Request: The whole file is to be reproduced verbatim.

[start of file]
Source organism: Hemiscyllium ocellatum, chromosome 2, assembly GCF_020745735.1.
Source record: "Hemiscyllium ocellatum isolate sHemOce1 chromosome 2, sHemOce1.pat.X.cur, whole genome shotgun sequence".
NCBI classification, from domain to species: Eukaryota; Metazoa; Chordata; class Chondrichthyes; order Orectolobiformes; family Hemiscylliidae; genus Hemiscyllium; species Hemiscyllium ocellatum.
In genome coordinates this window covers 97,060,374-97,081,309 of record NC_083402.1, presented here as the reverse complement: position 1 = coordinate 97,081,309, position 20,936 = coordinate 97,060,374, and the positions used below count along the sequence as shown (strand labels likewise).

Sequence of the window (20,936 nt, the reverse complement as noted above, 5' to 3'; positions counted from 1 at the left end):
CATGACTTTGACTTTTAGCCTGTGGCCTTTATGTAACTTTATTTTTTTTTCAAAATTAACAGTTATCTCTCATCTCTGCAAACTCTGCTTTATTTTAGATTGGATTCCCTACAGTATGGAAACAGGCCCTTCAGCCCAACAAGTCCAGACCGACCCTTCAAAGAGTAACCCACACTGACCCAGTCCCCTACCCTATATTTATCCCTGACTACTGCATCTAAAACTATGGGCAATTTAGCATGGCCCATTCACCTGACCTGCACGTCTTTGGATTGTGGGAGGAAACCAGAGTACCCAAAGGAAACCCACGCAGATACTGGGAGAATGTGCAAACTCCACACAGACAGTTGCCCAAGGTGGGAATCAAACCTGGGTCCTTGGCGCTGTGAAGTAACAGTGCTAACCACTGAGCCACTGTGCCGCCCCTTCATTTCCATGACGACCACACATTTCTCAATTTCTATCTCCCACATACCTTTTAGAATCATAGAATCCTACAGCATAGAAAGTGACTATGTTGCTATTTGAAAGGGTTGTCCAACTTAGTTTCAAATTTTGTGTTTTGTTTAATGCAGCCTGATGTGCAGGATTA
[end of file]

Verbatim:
Source organism: Hemiscyllium ocellatum, chromosome 2, assembly GCF_020745735.1.
Source record: "Hemiscyllium ocellatum isolate sHemOce1 chromosome 2, sHemOce1.pat.X.cur, whole genome shotgun sequence".
NCBI classification, from domain to species: Eukaryota; Metazoa; Chordata; class Chondrichthyes; order Orectolobiformes; family Hemiscylliidae; genus Hemiscyllium; species Hemiscyllium ocellatum.
In genome coordinates this window covers 97,060,374-97,081,309 of record NC_083402.1, presented here as the reverse complement: position 1 = coordinate 97,081,309, position 20,936 = coordinate 97,060,374, and the positions used below count along the sequence as shown (strand labels likewise).

Sequence of the window (20,936 nt, the reverse complement as noted above, 5' to 3'; positions counted from 1 at the left end):
CATGACTTTGACTTTTAGCCTGTGGCCTTTATGTAACTTTATTTTTTTTTCAAAATTAACAGTTATCTCTCATCTCTGCAAACTCTGCTTTATTTTAGATTGGATTCCCTACAGTATGGAAACAGGCCCTTCAGCCCAACAAGTCCAGACCGACCCTTCAAAGAGTAACCCACACTGACCCAGTCCCCTACCCTATATTTATCCCTGACTACTGCATCTAAAACTATGGGCAATTTAGCATGGCCCATTCACCTGACCTGCACGTCTTTGGATTGTGGGAGGAAACCAGAGTACCCAAAGGAAACCCACGCAGATACTGGGAGAATGTGCAAACTCCACACAGACAGTTGCCCAAGGTGGGAATCAAACCTGGGTCCTTGGCGCTGTGAAGTAACAGTGCTAACCACTGAGCCACTGTGCCGCCCCTTCATTTCCATGACGACCACACATTTCTCAATTTCTATCTCCCACATACCTTTTAGAATCATAGAATCCTACAGCATAGAAAGTGACTATGTTGCTATTTGAAAGGGTTGTCCAACTTAGTTTCAAATTTTGTGTTTTGTTTAATGCAGCCTGATGTGCAGGATTA